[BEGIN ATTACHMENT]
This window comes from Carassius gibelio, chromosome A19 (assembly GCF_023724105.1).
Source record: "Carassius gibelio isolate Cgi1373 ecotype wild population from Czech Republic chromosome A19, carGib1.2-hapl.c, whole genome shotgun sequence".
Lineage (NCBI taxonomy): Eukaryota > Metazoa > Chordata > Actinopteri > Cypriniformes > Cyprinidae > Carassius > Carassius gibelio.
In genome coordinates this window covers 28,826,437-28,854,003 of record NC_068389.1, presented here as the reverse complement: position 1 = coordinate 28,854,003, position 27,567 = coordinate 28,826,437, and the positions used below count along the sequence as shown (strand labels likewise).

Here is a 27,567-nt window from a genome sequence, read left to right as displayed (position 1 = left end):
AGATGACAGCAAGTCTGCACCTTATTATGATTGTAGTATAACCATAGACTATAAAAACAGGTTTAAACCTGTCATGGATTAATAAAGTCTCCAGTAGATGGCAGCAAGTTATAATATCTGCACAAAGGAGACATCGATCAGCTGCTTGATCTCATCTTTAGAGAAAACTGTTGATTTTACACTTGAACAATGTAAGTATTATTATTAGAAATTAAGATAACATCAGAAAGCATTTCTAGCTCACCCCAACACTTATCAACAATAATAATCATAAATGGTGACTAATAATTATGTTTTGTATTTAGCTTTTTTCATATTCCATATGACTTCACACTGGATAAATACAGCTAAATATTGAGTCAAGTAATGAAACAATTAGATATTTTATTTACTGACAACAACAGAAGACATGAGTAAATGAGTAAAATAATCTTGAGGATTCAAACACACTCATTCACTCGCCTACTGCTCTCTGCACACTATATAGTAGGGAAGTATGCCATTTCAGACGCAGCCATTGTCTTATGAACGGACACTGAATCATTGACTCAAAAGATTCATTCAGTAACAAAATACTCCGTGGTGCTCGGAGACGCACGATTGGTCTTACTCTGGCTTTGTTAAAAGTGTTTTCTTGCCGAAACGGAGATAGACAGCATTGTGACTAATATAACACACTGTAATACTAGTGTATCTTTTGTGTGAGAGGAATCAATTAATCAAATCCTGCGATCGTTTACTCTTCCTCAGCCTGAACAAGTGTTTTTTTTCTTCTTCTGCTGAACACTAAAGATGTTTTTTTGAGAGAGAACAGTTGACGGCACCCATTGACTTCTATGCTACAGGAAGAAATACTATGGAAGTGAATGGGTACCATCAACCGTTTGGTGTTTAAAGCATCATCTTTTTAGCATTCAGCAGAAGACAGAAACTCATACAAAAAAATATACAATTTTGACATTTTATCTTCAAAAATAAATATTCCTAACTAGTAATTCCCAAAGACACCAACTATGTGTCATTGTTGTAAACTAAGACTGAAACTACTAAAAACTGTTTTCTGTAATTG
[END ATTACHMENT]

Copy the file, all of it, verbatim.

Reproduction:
This window comes from Carassius gibelio, chromosome A19 (assembly GCF_023724105.1).
Source record: "Carassius gibelio isolate Cgi1373 ecotype wild population from Czech Republic chromosome A19, carGib1.2-hapl.c, whole genome shotgun sequence".
Lineage (NCBI taxonomy): Eukaryota > Metazoa > Chordata > Actinopteri > Cypriniformes > Cyprinidae > Carassius > Carassius gibelio.
In genome coordinates this window covers 28,826,437-28,854,003 of record NC_068389.1, presented here as the reverse complement: position 1 = coordinate 28,854,003, position 27,567 = coordinate 28,826,437, and the positions used below count along the sequence as shown (strand labels likewise).

Here is a 27,567-nt window from a genome sequence, read left to right as displayed (position 1 = left end):
AGATGACAGCAAGTCTGCACCTTATTATGATTGTAGTATAACCATAGACTATAAAAACAGGTTTAAACCTGTCATGGATTAATAAAGTCTCCAGTAGATGGCAGCAAGTTATAATATCTGCACAAAGGAGACATCGATCAGCTGCTTGATCTCATCTTTAGAGAAAACTGTTGATTTTACACTTGAACAATGTAAGTATTATTATTAGAAATTAAGATAACATCAGAAAGCATTTCTAGCTCACCCCAACACTTATCAACAATAATAATCATAAATGGTGACTAATAATTATGTTTTGTATTTAGCTTTTTTCATATTCCATATGACTTCACACTGGATAAATACAGCTAAATATTGAGTCAAGTAATGAAACAATTAGATATTTTATTTACTGACAACAACAGAAGACATGAGTAAATGAGTAAAATAATCTTGAGGATTCAAACACACTCATTCACTCGCCTACTGCTCTCTGCACACTATATAGTAGGGAAGTATGCCATTTCAGACGCAGCCATTGTCTTATGAACGGACACTGAATCATTGACTCAAAAGATTCATTCAGTAACAAAATACTCCGTGGTGCTCGGAGACGCACGATTGGTCTTACTCTGGCTTTGTTAAAAGTGTTTTCTTGCCGAAACGGAGATAGACAGCATTGTGACTAATATAACACACTGTAATACTAGTGTATCTTTTGTGTGAGAGGAATCAATTAATCAAATCCTGCGATCGTTTACTCTTCCTCAGCCTGAACAAGTGTTTTTTTTCTTCTTCTGCTGAACACTAAAGATGTTTTTTTGAGAGAGAACAGTTGACGGCACCCATTGACTTCTATGCTACAGGAAGAAATACTATGGAAGTGAATGGGTACCATCAACCGTTTGGTGTTTAAAGCATCATCTTTTTAGCATTCAGCAGAAGACAGAAACTCATACAAAAAAATATACAATTTTGACATTTTATCTTCAAAAATAAATATTCCTAACTAGTAATTCCCAAAGACACCAACTATGTGTCATTGTTGTAAACTAAGACTGAAACTACTAAAAACTGTTTTCTGTAATTG